Governor Jerry Brown says the decision returns more than $1 billion in ongoing funding to the state budget. But local leaders fear it could hurt their communities.
There are more than 400 redevelopment agencies throughout California.
They are in charge of partnering with private developers and bringing construction projects to areas that are in need of revitalization.
The state wants the $1.8 billion that go toward redevelopment agencies back in the budget.
Thursday, the state's highest court said yes, the state can abolish the agencies. But it can't force them to share their money in order to stay in business.
From the energy of downtown to the revitalization of Hollywood, the two are touted as proof positive that redevelopment agencies can have a huge impact on their communities.
But critics argue that the millions the agencies collect could be better spent solving the state's budget crisis.
To that end, lawmakers passed legislation this year that would allow the state to abolish the agencies.
Redevelopment agencies sued the state, but Thursday the California Supreme Court upheld the law, saying the state has the right to dissolve the agencies when the legislature deems it necessary.
"It was not a good decision for the city of Los Angeles, or for cities around the state," said Los Angeles Mayor Antonio Villaraigosa.
Villaraigosa says the Community Redevelopment Agency in Los Angeles is a proven economic development tool that has created more than 18,000 jobs.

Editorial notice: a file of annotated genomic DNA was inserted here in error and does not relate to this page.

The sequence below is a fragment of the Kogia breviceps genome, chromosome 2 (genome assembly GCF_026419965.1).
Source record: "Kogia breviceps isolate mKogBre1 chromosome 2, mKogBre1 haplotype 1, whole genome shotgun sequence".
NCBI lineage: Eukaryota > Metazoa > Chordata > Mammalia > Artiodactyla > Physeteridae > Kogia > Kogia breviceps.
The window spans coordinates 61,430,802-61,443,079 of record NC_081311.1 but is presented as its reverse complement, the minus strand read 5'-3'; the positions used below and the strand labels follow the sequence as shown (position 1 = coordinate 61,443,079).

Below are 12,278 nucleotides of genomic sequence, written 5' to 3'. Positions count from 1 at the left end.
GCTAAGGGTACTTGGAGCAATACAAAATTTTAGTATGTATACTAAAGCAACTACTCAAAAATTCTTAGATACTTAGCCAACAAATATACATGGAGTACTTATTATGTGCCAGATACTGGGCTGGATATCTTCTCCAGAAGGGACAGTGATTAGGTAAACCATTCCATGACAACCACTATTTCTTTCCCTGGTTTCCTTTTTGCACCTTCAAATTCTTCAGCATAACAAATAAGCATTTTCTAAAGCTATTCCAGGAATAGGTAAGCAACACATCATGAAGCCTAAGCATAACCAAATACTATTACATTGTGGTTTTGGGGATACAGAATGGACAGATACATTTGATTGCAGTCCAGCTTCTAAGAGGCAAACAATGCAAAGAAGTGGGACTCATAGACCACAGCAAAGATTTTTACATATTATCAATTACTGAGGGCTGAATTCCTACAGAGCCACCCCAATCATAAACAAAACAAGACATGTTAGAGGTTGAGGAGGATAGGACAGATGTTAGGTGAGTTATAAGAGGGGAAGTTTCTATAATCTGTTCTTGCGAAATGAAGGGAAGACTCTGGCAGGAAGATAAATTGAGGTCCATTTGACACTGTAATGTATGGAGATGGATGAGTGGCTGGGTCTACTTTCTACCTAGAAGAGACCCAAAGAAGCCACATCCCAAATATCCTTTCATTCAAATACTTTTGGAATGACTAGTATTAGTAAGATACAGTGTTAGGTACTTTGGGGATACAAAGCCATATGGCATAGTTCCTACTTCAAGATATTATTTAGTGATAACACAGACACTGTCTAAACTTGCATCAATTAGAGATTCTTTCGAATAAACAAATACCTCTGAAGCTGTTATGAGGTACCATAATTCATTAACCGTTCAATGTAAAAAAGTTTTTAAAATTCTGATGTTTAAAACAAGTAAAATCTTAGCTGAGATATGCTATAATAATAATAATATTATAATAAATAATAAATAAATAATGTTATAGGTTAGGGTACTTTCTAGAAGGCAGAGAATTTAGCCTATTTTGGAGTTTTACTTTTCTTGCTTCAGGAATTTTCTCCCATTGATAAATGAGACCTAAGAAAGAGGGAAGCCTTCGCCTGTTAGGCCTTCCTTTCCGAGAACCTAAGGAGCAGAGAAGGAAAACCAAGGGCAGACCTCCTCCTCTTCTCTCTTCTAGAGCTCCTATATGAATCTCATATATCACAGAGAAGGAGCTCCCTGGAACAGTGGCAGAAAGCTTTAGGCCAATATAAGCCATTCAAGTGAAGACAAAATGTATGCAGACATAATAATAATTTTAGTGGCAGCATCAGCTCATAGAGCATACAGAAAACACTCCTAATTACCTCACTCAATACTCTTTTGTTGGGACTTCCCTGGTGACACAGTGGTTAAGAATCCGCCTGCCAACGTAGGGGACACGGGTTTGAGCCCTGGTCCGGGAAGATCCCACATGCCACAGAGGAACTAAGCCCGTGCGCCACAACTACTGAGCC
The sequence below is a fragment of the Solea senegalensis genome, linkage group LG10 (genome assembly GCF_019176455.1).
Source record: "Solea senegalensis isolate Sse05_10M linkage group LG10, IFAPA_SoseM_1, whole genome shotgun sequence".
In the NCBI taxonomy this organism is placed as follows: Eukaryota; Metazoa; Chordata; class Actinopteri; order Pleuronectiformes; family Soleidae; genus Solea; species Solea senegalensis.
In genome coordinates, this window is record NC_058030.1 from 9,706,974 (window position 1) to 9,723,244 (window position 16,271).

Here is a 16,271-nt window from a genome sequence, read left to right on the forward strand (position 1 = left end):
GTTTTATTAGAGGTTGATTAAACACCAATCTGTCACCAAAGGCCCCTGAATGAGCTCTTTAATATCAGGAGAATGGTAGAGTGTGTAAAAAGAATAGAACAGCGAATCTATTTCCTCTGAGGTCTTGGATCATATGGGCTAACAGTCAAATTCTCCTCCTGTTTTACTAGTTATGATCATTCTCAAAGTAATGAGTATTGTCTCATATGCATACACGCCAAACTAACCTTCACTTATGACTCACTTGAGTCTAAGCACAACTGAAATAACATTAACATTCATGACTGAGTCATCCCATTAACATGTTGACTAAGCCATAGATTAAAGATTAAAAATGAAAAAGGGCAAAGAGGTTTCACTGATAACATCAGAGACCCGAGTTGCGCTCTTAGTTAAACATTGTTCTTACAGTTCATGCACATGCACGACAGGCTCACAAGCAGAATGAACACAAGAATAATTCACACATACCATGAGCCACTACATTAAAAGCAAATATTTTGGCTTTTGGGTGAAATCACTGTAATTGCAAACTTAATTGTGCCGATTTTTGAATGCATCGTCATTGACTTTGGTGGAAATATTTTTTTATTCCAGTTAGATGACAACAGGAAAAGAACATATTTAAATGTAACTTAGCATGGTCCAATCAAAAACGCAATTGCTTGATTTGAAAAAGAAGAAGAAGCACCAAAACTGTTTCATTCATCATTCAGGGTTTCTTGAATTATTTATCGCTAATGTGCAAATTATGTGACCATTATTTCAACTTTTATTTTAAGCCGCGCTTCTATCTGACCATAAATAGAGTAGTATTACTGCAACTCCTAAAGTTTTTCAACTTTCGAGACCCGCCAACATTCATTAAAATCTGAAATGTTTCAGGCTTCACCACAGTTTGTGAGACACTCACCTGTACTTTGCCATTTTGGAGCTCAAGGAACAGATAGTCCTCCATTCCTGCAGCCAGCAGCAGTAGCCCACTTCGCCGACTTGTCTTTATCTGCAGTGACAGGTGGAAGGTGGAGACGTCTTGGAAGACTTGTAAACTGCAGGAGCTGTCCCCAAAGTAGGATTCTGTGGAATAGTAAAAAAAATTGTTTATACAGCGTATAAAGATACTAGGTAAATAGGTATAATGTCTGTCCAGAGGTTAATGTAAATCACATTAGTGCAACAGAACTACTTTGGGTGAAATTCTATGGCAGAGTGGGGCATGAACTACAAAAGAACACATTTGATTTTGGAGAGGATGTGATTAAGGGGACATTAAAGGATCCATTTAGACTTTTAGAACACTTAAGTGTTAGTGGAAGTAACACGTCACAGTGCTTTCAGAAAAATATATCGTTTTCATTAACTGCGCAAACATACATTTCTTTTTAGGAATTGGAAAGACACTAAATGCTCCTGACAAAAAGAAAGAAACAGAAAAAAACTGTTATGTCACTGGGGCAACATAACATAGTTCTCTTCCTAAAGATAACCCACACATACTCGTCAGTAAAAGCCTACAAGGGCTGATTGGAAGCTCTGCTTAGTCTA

"Eliminating the redevelopment agencies is not the way to go, and we're going to continue to work hard to do everything we can to make sure that our legislative representatives understand that," said Villaraigosa.
Gov. Brown pushed hard for the abolishment of the agencies.
In a statement, he said: "Today's ruling by the California Supreme Court validates a key component of the state budget and guarantees more than a billion dollars of ongoing funding for schools and public safety."
The state supreme court ruled against a separate law that would've allowed the agencies to continue operating so long as they shared their revenue with the state. The court said that requirement was unconstitutional.
In light of Thursday's rulings, the agencies will be phased out when their contracted projects are completed. But more legal challenges are possible as the individual agencies are still reviewing Thursday's rulings.